- Why Stephanie Kelton is the most powerful economist now
- MMT replaces fake constraint of deficit with real constraint of inflation
- The abject failure of neo-classical economics
- MMT is descriptive not prescriptive
- MMT success will depend on economic growth
John Maynard Keynes once quipped, “Practical men who believe themselves to be quite exempt from any intellectual influence are usually the slaves of some defunct economist.”
If that’s true then there is no more powerful woman on earth right now than Stephanie Kelton and her cohort of Modern Monetary Theory economists that are destroying the ideas of classical economics that have been with for centuries.
MMT replaces fake constraint of deficit with real constraint of inflation
The foundational principle of MMT is that government budgets are not like individual or private entity budgets because the sovereign enjoys the privilege of seigniorage or printing money. The government can therefore spend money first and then raise revenue later either though monetization by the central bank or through taxation. As Kelton succinctly puts it, “MMT replaces the fake constraint of deficit with the real constraint of inflation.”
Furthermore, the risk of inflation from pure monetization of debt is often grossly overestimated by neo-classical economists as has been amply demonstrated over the past decade when several major world economies such as US and Japan have engaged in gargantuan monetization schemes without any discernible uptick in inflation despite the Cassandra warning of all the mainstream economists.
The abject failure of neo-classical economics
Indeed, the abject failure of neo-classical economics has been so massive that one can make a perfectly legitimate argument that policymakers would have been better off listening to palm readers on the street than to all the vaunted adherents of utopian economics and the rationalist school of thought. As John Cassidy’s seminal work on the Global Financial Crisis entitled How Markets Fail, showed the neoclassical economists were first woefully wrong in defending the laissez-faire practices of the financial markets that created two massive investment manias and the worst economic recessions since the Great Depression and then were even more glaringly wrong in their insistence on austerity which only unnecessarily prolonged the economic slump.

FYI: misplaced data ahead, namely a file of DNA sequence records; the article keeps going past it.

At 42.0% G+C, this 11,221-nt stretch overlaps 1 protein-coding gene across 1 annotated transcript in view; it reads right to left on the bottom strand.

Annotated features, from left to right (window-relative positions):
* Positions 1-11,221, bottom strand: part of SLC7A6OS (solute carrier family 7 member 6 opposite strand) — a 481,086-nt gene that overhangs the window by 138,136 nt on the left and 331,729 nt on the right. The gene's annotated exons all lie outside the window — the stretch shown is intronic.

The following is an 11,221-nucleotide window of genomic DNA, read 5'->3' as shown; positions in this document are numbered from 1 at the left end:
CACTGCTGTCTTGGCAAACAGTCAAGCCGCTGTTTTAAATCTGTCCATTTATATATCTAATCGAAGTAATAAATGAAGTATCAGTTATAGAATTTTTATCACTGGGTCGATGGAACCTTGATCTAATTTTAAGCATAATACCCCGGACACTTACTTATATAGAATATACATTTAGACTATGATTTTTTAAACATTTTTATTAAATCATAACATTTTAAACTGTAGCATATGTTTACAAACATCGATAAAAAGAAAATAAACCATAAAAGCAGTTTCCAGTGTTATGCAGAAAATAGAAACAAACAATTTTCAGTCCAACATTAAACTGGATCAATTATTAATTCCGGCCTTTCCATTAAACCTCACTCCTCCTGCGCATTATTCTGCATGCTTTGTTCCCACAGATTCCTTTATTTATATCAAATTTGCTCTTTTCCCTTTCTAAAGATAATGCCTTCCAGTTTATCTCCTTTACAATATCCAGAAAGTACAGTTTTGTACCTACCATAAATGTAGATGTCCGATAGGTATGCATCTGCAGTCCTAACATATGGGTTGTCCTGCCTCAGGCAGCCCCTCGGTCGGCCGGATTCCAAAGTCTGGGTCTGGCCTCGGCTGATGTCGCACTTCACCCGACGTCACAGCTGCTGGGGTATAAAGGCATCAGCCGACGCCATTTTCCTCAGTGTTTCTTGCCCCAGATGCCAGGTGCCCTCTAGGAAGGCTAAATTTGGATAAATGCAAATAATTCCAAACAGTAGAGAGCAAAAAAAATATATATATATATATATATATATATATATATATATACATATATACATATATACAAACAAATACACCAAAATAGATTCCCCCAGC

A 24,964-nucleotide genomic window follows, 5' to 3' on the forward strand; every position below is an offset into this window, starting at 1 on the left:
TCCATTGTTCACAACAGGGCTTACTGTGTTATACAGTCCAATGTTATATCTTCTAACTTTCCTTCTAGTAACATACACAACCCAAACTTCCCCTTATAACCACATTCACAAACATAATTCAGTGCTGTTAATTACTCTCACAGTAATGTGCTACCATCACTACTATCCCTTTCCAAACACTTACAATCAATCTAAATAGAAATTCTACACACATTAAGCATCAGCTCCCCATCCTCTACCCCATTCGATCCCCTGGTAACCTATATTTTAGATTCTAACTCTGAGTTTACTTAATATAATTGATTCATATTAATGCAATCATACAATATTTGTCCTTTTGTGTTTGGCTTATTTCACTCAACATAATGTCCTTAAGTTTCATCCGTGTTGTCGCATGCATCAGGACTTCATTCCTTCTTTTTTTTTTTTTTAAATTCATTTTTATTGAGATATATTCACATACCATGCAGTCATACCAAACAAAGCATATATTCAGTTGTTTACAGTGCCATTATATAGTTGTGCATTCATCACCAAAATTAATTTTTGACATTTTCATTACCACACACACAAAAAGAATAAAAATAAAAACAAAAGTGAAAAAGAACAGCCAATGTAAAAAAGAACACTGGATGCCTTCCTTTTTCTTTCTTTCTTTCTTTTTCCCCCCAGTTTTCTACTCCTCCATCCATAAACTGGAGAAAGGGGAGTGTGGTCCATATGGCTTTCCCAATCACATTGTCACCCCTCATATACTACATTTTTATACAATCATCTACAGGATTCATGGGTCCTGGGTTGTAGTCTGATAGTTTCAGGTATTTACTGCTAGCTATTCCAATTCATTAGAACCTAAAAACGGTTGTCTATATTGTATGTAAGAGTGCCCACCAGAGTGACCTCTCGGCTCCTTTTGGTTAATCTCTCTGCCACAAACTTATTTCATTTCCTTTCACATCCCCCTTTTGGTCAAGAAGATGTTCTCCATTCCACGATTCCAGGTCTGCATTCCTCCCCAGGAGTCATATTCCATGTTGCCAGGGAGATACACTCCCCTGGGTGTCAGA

This is where Ms. Kelton and the MMT school of economic thought have really won the debate on economics. By destroying the incorrect economic model of “sound money and sound budget management” – which again seems utterly intuitive on the individual level, but is false at the sovereign level- they have opened up the possibility for greater stimulus on the part of the fiscal authorities
MMT is descriptive not prescriptive
Ms. Kelton is careful to note that MMT is a descriptive rather than prescriptive model of the economy. It does not necessarily favor one type of stimulus over the other (government spending vs. tax cuts) but rather simply notes that stimulus in and of itself will not be inflationary if there is ample slack in the economy. She wryly points out that many mainstream economists warned of a never ending future of privation after the Trump tax cuts were enacted that would not allow policymakers to enact any additional stimulus as a result, and yet less than two years later the US government engaged in two massive multi-trillion dollar stimulus packages utterly unhampered by any financial restraints.
MMT’s primary value in economics has been to open the debate for more fiscal action. The false deficit spending constraint of neo-classical economics resulted in the overreliance of central bank intervention in the economy. The monetary stimulus has been weak at best simply because the central bank by its very essence can only lend and not spend – thus limiting the multiplier effect in the economy while grossly skewing most of the stimulus benefits towards the asset holders. MMT believes that a proper balance between central bank monetization and fiscal expansion would offer the best policy prescription for full employment and stable prices.
MMT success will depend on economic growth
As Ms. Kelton is first to note the key constraint of the MMT model is runaway inflation which diminishes the sovereign’s ability to monetize debt via central bank balances and MMT’s success going forward will depend on just how much growth MMT policies will generate relative to inflation. If the fiscal spend pushes real growth above 3% – something that has occurred just three times this century then higher nominal inflation will be a small price to pay for much better economic performance but if the economy fails to lift off, there will be no doubt that all the disgraced neo-classical economists will come after MMT with a vengeance.
Kelton interview here